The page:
//
you're reading...

Campus News

Journeymen promote potential in Asheville boys

Ricky Ochilo, staff writer

Life’s most prosperous journeys are the ones that welcome new travelers to join in search of exciting destinations.
Journeymen in Asheville is part of an international movement that seeks to instill in young boys values that promote leadership and integrity. Christopher Frisco, deputy director of Journeymen, explained that the program is currently in its start up phase. Journeymen is a non-profit program facilitated by three men who work other regular jobs. The program was created as a model from the Boys to Men Southeast Regional Chapter International Mentoring Network based in San Diego, CA and the Mankind Project, which is an international non profit that aims to positively impact the lives of boys from ages 12 to 17.

Journeymen helps place boys like the one pictured above with caring and dedicated mentors who encourage and guide their personal and mental growth. As part of the program, boys are given the opportunity to explore their interests and talents as well a safe space to process any emotional frustration that they are dealing with.

Journeymen helps place boys like the one pictured above with caring and dedicated mentors who encourage and guide their personal and mental growth. As part of the program, boys are given the opportunity to explore their interests and talents as well a safe space to process any emotional frustration that they are dealing with.

With growing negative influence around society, boys are being misled and failing to exert and utilize their potential in better ways. The lack of good role models in the lives of boys today has resulted in many boys resorting to gang violence, drug abuse, teen pregnancies, poor retention rates in schools and internet pornography. These negative pressures have deterred many destined boys from realizing and exploring their intellectual talents professionally.
Other problems facing young boys today are increasing suicide rates. According to the U.S. Census Bureau, 63 percent of youth suicides occur in fatherless homes. In addition, a special report from the Department of Justice noted that at least 70 percent of juveniles in state operated institutions have no father. It can be assumed that the lack of a father figure and positive mentors have contributed to behavioral problems and crime that have taken away from the goals, talents, and professional careers that these boys could have.

Journeymen’s vision is to help tackle some of the social and psychological vices that have negatively affected the lives of young boys. One of its main focuses is to instill responsibility and guidance in the lives of boys to promote positive manhood. For example, boys who first attend the program undergo a Rights of Passage Adventure Weekend.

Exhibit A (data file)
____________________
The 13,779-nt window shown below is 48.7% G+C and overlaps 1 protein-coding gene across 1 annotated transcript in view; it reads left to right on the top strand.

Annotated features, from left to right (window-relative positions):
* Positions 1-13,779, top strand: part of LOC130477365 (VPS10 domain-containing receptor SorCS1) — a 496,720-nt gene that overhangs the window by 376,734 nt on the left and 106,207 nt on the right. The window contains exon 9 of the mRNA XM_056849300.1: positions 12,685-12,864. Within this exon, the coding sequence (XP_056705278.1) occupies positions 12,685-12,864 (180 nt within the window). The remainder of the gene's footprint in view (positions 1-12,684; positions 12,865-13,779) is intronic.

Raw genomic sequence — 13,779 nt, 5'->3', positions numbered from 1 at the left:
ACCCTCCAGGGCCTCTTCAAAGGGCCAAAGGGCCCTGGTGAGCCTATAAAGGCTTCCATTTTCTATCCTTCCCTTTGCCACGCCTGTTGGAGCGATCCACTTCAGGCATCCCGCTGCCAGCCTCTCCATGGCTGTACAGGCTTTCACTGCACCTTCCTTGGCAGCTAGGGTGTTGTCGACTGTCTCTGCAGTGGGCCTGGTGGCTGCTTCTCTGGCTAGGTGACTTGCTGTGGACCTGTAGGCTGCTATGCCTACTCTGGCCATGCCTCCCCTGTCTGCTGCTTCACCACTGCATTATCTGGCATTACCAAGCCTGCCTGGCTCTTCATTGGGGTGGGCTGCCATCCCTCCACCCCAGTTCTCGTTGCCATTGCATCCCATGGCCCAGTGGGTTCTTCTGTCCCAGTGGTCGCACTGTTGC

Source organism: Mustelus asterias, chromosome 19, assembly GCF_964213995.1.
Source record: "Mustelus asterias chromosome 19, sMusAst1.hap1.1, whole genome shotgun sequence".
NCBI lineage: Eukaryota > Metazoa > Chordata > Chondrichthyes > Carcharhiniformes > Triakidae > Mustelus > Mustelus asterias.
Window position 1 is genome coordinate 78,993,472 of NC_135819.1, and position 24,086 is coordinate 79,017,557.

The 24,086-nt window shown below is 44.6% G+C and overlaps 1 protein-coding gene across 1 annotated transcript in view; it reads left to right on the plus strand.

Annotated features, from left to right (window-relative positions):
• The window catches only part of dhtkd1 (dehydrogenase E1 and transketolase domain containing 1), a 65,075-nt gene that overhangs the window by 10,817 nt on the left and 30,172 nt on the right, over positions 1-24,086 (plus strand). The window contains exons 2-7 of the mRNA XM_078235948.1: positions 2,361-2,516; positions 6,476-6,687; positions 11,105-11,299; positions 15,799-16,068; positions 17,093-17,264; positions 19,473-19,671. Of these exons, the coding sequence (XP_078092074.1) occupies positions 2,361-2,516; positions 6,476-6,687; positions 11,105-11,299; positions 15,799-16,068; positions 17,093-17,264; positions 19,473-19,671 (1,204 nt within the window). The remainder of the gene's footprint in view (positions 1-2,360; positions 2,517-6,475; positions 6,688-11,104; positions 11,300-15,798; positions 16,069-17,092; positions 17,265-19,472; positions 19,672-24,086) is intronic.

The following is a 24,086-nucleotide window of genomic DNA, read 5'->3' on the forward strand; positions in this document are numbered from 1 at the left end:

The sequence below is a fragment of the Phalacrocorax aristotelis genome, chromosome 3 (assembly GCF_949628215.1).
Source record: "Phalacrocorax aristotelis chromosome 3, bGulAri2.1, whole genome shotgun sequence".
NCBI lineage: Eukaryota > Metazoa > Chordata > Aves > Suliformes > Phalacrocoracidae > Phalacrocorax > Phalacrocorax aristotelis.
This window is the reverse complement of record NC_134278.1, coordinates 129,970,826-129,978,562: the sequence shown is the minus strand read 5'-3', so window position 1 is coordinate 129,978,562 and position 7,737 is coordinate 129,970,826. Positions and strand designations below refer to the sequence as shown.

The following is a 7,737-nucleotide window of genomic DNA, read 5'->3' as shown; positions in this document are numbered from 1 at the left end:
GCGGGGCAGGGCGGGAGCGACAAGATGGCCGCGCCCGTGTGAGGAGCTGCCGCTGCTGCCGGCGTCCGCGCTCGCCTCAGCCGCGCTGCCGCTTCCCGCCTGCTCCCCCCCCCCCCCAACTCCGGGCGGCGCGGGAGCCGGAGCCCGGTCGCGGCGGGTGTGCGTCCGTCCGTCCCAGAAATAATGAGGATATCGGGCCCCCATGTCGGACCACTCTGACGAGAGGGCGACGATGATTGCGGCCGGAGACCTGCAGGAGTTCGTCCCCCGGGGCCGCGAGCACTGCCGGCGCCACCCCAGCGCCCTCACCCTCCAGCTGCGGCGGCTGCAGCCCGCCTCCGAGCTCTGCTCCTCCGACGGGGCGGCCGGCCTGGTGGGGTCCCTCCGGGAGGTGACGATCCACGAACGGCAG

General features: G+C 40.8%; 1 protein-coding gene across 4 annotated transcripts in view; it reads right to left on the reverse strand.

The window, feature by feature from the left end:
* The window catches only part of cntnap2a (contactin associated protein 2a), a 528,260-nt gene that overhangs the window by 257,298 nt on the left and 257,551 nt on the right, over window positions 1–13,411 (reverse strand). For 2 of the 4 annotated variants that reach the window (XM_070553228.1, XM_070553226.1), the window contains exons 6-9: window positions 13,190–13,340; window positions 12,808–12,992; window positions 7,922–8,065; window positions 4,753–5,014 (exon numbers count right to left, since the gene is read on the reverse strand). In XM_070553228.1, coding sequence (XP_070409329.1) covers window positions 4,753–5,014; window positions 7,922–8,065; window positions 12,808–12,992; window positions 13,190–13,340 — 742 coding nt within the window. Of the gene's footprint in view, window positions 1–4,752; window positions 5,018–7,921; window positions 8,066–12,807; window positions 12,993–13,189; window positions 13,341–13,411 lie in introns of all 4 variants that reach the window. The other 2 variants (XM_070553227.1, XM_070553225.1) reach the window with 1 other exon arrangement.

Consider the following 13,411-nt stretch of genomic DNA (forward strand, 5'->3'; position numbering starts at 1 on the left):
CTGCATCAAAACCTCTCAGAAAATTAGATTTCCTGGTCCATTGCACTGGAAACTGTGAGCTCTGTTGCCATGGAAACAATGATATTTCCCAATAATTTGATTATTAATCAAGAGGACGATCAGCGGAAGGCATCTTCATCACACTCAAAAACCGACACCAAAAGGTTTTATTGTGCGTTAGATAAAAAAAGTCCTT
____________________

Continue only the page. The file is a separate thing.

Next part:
Frisco explained that it is a three day training program that helps the boys discover their interests and find out about their future pursuits. He added that many times the boys coming into the program have displaced feelings of anger and after attending the initiation weekend they are positively transformed. There is also a Peer Processing Group effort that creates a space where boys can talk about feelings, experiences or problems they are facing. It is hoped that these group discussions and circles will help instill in the boys a sense of emotional strength and maturity.

However, there are some challenges facing the program. Frisco maintained that many men are “apprehensive” about becoming mentors.

“I judge that most men do not feel complete, whole, or ‘perfect’ enough to guide someone else into manhood,” Frisco said. Another reason Frisco gave is that many of the men might have undergone some of the transitions the boys are going through and do not want to relive moments of pain, loneliness and frustration.

Other areas of concern that Journeymen  focuses on are emotional discontent, sadness, joy, fear, integrity and other self-esteem related issues, as well as teaching boys to be more accountable men in the future.

Through focusing on theses issues that usually cloud and frustrate youth, Journeymen is able to help boys address their insecurities while providing mentors and ways in which young boys can transcend certain social pressures and become strong young leaders. Frisco mentioned that they would welcome and appreciate having interested Warren Wilson students work with Journeymen.

“Students, male and female could help with administration, fund-raising, marketing, awareness, etc,” Frisco said. He added that another option was to have male students mentor and be part of a rights of passage weekend initiation. The first weekend retreat will take place on May 1-3.

Besides that, Boys to Men and Journeymen hopes that the support offered to boys will in the end pave way for a community based program that applies to different communities around the world. With an emphasis on personal growth, courage and helping boys to use their talents and strengths in positive ways, programs like Boys to Men and Journeymen are challenging young boys to live responsible lives and take meaningful action.

Discussion

No comments yet.

Post a Comment

Stories by Category